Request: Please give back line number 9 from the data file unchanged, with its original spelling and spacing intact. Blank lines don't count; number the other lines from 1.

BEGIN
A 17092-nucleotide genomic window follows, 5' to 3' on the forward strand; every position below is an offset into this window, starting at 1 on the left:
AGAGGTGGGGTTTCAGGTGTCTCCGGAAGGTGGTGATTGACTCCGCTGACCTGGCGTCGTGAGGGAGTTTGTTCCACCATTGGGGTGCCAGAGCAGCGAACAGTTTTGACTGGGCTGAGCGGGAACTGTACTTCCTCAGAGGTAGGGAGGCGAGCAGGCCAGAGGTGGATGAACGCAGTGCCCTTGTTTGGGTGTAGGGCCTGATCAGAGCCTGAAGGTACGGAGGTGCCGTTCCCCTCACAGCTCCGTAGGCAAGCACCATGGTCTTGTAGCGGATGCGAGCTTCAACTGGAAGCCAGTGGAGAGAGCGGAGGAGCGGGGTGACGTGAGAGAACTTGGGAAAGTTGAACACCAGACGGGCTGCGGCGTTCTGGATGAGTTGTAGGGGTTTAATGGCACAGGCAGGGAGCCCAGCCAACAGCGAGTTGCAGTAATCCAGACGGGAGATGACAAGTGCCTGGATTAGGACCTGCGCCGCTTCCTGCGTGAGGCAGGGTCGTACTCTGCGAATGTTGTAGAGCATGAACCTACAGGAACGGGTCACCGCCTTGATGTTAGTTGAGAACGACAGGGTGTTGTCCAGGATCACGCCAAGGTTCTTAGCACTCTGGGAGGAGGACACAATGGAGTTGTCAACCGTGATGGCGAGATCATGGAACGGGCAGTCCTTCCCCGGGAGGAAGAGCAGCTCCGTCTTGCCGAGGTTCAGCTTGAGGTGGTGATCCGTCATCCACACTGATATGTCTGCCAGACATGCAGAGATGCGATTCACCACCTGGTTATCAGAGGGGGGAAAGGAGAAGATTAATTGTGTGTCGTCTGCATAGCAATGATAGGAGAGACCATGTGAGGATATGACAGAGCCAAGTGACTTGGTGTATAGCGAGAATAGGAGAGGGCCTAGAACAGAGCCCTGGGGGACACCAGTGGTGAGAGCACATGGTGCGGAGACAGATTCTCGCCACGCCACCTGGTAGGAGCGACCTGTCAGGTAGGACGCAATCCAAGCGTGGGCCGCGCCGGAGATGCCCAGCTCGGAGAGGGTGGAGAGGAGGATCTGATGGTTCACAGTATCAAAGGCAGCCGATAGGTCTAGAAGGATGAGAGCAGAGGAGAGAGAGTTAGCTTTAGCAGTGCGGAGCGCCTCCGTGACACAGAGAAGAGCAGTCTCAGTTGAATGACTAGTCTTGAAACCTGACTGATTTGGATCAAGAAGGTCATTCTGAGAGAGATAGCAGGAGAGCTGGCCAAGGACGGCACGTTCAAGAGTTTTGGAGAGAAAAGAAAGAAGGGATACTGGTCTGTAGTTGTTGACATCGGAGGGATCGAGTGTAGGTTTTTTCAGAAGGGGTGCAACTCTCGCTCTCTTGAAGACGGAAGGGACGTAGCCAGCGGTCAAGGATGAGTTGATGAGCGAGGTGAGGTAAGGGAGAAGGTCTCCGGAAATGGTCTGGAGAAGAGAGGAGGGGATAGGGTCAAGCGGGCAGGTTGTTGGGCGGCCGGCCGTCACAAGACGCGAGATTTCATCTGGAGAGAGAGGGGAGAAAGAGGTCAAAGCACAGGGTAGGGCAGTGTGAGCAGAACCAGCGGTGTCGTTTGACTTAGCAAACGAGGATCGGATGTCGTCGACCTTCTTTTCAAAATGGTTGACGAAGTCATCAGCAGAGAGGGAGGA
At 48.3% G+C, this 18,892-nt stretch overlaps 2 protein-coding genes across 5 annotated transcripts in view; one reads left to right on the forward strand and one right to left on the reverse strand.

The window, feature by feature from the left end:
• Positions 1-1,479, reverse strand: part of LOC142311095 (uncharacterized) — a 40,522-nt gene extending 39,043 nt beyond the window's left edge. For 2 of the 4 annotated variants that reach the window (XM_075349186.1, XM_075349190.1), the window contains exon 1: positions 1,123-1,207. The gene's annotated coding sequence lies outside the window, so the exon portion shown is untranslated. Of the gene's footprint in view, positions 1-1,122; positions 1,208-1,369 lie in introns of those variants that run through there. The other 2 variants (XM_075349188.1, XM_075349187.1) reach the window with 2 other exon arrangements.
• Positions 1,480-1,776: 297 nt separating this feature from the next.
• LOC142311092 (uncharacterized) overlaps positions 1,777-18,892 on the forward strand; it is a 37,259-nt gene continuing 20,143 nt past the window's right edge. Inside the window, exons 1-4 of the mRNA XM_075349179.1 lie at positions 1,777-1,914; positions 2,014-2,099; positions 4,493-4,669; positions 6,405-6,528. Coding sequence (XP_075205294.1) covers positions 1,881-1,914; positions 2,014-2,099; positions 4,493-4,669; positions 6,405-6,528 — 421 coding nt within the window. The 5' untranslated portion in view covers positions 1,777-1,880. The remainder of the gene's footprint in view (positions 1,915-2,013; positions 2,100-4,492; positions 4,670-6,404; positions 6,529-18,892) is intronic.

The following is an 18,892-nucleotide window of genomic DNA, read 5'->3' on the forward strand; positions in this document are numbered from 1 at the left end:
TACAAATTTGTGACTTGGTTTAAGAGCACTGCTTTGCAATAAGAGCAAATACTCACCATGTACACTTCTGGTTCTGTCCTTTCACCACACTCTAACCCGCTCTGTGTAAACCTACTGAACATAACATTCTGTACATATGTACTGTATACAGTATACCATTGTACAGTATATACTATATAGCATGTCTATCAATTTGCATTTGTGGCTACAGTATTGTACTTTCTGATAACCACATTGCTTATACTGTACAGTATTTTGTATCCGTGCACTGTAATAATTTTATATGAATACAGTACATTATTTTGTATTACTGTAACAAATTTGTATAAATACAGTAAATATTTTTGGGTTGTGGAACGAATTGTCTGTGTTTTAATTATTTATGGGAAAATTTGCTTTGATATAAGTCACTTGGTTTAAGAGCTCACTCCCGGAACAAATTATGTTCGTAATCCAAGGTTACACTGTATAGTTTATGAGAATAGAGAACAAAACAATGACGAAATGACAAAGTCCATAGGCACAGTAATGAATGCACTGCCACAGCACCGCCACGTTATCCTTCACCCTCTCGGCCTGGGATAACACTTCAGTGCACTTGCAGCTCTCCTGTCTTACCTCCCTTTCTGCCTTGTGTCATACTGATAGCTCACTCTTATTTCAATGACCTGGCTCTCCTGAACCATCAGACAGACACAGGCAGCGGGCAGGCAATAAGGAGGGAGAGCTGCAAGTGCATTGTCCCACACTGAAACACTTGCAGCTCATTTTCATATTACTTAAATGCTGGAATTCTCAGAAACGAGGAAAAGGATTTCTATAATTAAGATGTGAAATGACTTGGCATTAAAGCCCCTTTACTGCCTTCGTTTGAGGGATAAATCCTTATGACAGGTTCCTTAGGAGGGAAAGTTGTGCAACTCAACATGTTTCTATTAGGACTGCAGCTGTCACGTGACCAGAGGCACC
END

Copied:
TACAAATTTGTGACTTGGTTTAAGAGCACTGCTTTGCAATAAGAGCAAATACTCACCATGTACACTTCTGGTTCTGTCCTTTCACCACACTCTAACCCGCTCTGTGTAAACCTACTGAACATAACATTCTGTACATATGTACTGTATACAGTATACCATTGTACAGTATATACTATATAGCATGTCTATCAATTTGCATTTGTGGCTACAGTATTGTACTTTCTGATAACCACATTGCTTATACTGTACAGTATTTTGTATCCGTGCACTGTAATAATTTTATATGAATACAGTACATTATTTTGTATTACTGTAACAAATTTGTATAAATACAGTAAATATTTTTGGGTTGTGGAACGAATTGTCTGTGTTTTAATTATTTATGGGAAAATTTGCTTTGATATAAGTCACTTGGTTTAAGAGCTCACTCCCGGAACAAATTATGTTCGTAATCCAAGGTTACACTGTATAGTTTATGAGAATAGAGAACAAAACAATGACGAAATGACAAAGTCCATAGGCACAGTAATGAATGCACTGCCACAGCACCGCCACGTTATCCTTCACCCTCTCGGCCTGGGATAACACTTCAGTGCACTTGCAGCTCTCCTGTCTTACCTCCCTTTCTGCCTTGTGTCATACTGATAGCTCACTCTTATTTCAATGACCTGGCTCTCCTGAACCATCAGACAGACACAGGCAGCGGGCAGGCAATAAGGAGGGAGAGCTGCAAGTGCATTGTCCCACACTGAAACACTTGCAGCTCATTTTCATATTACTTAAATGCTGGAATTCTCAGAAACGAGGAAAAGGATTTCTATAATTAAGATGTGAAATGACTTGGCATTAAAGCCCCTTTACTGCCTTCGTTTGAGGGATAAATCCTTATGACAGGTTCCTTAGGAGGGAAAGTTGTGCAACTCAACATGTTTCTATTAGGACTGCAGCTGTCACGTGACCAGAGGCACC